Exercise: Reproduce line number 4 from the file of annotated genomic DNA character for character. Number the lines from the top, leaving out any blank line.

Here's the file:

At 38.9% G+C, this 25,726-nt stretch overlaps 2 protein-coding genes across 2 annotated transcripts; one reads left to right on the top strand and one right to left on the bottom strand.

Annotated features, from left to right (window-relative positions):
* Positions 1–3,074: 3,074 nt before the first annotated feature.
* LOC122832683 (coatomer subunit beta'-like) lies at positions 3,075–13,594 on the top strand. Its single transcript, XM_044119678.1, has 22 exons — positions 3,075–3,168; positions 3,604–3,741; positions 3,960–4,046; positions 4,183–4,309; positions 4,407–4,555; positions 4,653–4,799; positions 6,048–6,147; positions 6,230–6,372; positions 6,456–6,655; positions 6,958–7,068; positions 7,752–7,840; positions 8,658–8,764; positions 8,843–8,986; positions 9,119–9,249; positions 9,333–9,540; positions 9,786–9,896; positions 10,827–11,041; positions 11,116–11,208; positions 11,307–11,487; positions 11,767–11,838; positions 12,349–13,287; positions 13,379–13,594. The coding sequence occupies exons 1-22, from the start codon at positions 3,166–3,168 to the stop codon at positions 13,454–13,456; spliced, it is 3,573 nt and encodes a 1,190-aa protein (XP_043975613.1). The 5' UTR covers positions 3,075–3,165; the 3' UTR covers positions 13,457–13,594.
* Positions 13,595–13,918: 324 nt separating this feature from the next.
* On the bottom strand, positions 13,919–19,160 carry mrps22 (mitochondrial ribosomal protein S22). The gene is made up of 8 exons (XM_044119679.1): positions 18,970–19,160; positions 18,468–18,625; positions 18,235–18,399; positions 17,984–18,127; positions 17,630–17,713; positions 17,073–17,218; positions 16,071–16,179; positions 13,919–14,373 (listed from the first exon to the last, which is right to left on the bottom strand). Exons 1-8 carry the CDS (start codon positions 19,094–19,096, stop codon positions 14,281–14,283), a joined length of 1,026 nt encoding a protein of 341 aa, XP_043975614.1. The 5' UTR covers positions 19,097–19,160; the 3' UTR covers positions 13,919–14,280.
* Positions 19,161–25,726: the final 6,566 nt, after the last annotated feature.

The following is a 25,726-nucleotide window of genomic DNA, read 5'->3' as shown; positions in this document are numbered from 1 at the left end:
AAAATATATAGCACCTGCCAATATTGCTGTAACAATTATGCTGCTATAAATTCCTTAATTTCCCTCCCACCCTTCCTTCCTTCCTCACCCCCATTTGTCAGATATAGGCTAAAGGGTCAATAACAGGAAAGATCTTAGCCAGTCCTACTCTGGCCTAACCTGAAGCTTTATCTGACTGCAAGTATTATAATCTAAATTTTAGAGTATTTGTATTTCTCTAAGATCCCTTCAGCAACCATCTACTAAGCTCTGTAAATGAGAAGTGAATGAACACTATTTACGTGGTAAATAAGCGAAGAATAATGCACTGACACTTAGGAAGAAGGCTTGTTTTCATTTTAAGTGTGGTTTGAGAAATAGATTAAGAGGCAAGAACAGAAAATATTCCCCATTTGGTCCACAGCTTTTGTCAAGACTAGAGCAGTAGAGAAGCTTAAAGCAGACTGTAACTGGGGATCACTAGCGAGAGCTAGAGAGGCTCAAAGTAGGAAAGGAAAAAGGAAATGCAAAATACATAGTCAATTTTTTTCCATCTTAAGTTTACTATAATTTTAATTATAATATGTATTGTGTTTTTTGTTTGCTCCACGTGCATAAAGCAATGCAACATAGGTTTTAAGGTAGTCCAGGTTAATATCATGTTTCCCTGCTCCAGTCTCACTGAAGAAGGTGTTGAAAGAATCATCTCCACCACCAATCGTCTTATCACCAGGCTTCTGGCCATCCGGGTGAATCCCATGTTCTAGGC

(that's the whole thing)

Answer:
* LOC122832683 (coatomer subunit beta'-like) lies at positions 3,075–13,594 on the top strand. Its single transcript, XM_044119678.1, has 22 exons — positions 3,075–3,168; positions 3,604–3,741; positions 3,960–4,046; positions 4,183–4,309; positions 4,407–4,555; positions 4,653–4,799; positions 6,048–6,147; positions 6,230–6,372; positions 6,456–6,655; positions 6,958–7,068; positions 7,752–7,840; positions 8,658–8,764; positions 8,843–8,986; positions 9,119–9,249; positions 9,333–9,540; positions 9,786–9,896; positions 10,827–11,041; positions 11,116–11,208; positions 11,307–11,487; positions 11,767–11,838; positions 12,349–13,287; positions 13,379–13,594. The coding sequence occupies exons 1-22, from the start codon at positions 3,166–3,168 to the stop codon at positions 13,454–13,456; spliced, it is 3,573 nt and encodes a 1,190-aa protein (XP_043975613.1). The 5' UTR covers positions 3,075–3,165; the 3' UTR covers positions 13,457–13,594.